(2) Games have gotten more novice-friendly since about 2004, with more tutorials, help menus, built-in hints, maps, improved parser messages, smarter can’t-go replies, navigation by GO TO ROOM, and so on. Certainly it feels like we’ve talked a lot more in the past five years or so about how to make games accessible and reduce stuckness, and there have been a host of libraries, extensions, and goodies designed to make this easier.

But is it making a significant difference?

This one is harder to address, because there aren’t tags for most of these features. (I did go in and tag games that I know of that have included feelie maps, built-in maps inside the game, room-name navigation like GO TO THE KITCHEN, or tutorial modes, but my memory is faulty and incomplete. If other people want to go in and add their own tags, that would be very welcome.)

The one tag that is readily searchable is “built-in hints”, and it doesn’t give the results I might have expected:

In fact, it’s a bit dippy around 1998. But wait! As we saw last time, 1998 was the year of the puzzleless-game spike. Do we expect built-in hints in puzzleless games? Probably not so much. A “Puzzleless *or* built-in hints” chart looks like this, a kind of anti-stuckness graph:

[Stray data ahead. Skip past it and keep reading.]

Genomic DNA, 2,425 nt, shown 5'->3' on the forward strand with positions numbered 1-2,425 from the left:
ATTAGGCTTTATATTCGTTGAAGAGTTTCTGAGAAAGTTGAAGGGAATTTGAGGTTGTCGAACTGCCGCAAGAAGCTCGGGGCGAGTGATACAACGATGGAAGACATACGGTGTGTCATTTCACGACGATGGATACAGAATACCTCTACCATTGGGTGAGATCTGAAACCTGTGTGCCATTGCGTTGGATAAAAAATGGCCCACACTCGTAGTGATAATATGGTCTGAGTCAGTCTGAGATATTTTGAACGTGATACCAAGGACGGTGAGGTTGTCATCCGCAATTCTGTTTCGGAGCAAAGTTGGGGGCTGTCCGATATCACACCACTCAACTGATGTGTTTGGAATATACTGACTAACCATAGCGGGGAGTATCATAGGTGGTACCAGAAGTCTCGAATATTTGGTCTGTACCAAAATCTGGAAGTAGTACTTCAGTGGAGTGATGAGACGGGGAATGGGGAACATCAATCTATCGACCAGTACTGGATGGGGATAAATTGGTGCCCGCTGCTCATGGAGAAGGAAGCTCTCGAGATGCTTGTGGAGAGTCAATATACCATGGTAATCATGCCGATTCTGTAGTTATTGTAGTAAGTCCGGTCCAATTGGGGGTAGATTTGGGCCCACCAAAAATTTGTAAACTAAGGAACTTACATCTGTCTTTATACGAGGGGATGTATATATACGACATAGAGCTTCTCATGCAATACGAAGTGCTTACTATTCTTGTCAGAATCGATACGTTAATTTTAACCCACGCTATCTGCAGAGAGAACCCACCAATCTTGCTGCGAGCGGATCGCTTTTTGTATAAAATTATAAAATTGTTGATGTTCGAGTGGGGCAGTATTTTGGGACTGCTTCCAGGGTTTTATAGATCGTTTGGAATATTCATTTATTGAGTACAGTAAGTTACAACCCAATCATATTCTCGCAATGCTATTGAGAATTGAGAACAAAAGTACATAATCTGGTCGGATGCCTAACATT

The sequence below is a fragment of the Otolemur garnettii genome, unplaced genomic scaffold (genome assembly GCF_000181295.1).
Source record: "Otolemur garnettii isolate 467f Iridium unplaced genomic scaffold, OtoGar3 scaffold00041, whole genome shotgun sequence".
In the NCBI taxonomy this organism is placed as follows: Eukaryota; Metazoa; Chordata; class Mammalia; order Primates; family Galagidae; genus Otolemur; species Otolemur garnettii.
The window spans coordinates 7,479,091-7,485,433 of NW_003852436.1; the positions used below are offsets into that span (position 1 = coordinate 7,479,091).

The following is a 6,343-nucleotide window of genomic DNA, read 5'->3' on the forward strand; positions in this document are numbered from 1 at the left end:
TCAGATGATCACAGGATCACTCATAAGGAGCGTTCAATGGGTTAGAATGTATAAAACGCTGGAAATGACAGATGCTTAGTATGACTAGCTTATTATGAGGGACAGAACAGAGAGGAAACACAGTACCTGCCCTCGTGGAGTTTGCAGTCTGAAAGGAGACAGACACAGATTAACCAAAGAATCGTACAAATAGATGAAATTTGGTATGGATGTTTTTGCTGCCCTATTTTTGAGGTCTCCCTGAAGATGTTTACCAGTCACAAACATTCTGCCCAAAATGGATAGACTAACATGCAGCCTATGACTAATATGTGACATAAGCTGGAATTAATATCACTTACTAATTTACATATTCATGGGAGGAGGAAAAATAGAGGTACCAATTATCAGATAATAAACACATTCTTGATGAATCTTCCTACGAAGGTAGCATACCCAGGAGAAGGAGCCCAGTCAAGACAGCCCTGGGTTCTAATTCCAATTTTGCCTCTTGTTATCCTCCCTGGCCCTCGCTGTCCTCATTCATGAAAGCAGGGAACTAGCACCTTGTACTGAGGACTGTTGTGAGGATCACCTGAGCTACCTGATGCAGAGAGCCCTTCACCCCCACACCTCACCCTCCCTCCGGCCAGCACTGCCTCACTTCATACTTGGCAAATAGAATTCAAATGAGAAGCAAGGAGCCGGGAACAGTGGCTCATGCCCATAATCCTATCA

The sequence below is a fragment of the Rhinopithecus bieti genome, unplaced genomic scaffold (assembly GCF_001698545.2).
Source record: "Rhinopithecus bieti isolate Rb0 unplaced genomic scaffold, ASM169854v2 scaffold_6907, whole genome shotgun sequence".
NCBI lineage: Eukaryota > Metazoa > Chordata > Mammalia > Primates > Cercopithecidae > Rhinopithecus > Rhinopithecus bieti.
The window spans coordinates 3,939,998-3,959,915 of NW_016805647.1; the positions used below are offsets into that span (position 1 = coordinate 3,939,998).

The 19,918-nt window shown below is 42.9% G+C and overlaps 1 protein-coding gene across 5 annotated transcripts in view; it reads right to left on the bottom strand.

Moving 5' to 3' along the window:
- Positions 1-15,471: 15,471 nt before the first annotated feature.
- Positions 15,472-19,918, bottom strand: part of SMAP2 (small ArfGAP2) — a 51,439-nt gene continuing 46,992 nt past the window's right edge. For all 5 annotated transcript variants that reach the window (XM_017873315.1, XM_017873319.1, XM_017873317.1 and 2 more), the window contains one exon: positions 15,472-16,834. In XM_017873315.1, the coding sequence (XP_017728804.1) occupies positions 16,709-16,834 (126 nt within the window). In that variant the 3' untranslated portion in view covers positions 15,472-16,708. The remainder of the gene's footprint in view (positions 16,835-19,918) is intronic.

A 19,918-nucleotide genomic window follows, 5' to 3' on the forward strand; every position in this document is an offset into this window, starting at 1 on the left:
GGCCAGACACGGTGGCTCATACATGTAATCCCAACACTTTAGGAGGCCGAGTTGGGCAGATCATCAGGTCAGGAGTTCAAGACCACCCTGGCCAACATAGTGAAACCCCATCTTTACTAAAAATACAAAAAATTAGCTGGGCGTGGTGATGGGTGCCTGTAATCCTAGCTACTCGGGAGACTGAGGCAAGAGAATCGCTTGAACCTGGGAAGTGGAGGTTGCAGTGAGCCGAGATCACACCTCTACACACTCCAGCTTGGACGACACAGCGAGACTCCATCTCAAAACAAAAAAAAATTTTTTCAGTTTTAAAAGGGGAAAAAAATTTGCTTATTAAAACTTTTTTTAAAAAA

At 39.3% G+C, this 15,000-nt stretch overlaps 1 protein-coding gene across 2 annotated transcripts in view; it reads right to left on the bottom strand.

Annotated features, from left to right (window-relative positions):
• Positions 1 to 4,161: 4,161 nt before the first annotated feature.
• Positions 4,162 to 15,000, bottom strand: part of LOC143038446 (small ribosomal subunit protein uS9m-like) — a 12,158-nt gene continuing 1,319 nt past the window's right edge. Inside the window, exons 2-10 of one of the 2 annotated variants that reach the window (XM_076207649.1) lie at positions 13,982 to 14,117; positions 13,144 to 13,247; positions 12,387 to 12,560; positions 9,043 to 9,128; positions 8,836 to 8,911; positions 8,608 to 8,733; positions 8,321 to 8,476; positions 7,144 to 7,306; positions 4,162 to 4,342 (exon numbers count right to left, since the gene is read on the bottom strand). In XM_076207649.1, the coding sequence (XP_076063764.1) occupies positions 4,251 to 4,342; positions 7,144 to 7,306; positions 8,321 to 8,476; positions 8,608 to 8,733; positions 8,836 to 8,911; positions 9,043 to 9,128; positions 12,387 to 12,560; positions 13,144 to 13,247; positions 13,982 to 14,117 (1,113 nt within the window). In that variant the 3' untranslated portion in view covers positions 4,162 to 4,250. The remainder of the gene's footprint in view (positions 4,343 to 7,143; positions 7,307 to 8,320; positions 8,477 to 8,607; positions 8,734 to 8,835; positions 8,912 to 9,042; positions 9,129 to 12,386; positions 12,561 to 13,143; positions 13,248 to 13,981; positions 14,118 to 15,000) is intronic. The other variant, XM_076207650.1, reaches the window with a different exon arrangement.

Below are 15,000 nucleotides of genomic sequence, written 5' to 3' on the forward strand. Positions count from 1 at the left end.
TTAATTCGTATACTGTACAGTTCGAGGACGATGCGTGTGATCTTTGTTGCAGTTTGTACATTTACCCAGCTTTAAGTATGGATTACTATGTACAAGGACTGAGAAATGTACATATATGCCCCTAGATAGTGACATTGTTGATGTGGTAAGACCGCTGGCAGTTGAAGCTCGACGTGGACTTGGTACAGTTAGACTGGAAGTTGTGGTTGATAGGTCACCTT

Still, even with the adjustment, it looks as though game “friendliness” or accessibility has developed in just the opposite way to what I would have expected.

This could be another sign that my expectations are just wrong, all wrong, but I think there might be some other issues.

These graphs don’t account for game length: games used to be longer on average, and therefore there was more need for built-in hints in order to get through the morass. And there are a lot of options that IFDB tags don’t currently cover, as mentioned, or don’t cover enough to be significant. For instance, several of my games don’t have built-in hints but did feature invisiclues-style accompaniments outside the game, and there are other people who have done feelie hints as well in preference to something inside the game. So I feel like we’d need a lot more tagging of various kinds to give a clear idea of accessibility features as they’ve evolved over the past few years.